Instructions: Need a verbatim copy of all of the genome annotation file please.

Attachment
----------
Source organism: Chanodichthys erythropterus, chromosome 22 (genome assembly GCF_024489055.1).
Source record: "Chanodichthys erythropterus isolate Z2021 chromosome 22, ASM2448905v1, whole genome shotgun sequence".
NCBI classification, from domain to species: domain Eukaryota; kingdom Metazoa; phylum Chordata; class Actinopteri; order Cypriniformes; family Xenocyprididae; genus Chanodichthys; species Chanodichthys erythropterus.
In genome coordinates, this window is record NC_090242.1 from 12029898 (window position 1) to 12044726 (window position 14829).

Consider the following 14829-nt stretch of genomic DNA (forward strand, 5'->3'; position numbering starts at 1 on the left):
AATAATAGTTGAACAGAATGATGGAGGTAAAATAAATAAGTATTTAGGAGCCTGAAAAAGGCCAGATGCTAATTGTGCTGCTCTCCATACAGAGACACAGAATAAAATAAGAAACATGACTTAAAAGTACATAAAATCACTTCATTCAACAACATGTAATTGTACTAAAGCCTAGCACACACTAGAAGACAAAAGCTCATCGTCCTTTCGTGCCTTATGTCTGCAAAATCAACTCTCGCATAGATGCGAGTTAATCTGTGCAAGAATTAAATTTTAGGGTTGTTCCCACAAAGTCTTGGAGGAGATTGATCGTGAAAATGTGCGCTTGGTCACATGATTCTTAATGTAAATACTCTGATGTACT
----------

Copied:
Source organism: Chanodichthys erythropterus, chromosome 22 (genome assembly GCF_024489055.1).
Source record: "Chanodichthys erythropterus isolate Z2021 chromosome 22, ASM2448905v1, whole genome shotgun sequence".
NCBI classification, from domain to species: domain Eukaryota; kingdom Metazoa; phylum Chordata; class Actinopteri; order Cypriniformes; family Xenocyprididae; genus Chanodichthys; species Chanodichthys erythropterus.
In genome coordinates, this window is record NC_090242.1 from 12029898 (window position 1) to 12044726 (window position 14829).

Consider the following 14829-nt stretch of genomic DNA (forward strand, 5'->3'; position numbering starts at 1 on the left):
AATAATAGTTGAACAGAATGATGGAGGTAAAATAAATAAGTATTTAGGAGCCTGAAAAAGGCCAGATGCTAATTGTGCTGCTCTCCATACAGAGACACAGAATAAAATAAGAAACATGACTTAAAAGTACATAAAATCACTTCATTCAACAACATGTAATTGTACTAAAGCCTAGCACACACTAGAAGACAAAAGCTCATCGTCCTTTCGTGCCTTATGTCTGCAAAATCAACTCTCGCATAGATGCGAGTTAATCTGTGCAAGAATTAAATTTTAGGGTTGTTCCCACAAAGTCTTGGAGGAGATTGATCGTGAAAATGTGCGCTTGGTCACATGATTCTTAATGTAAATACTCTGATGTACT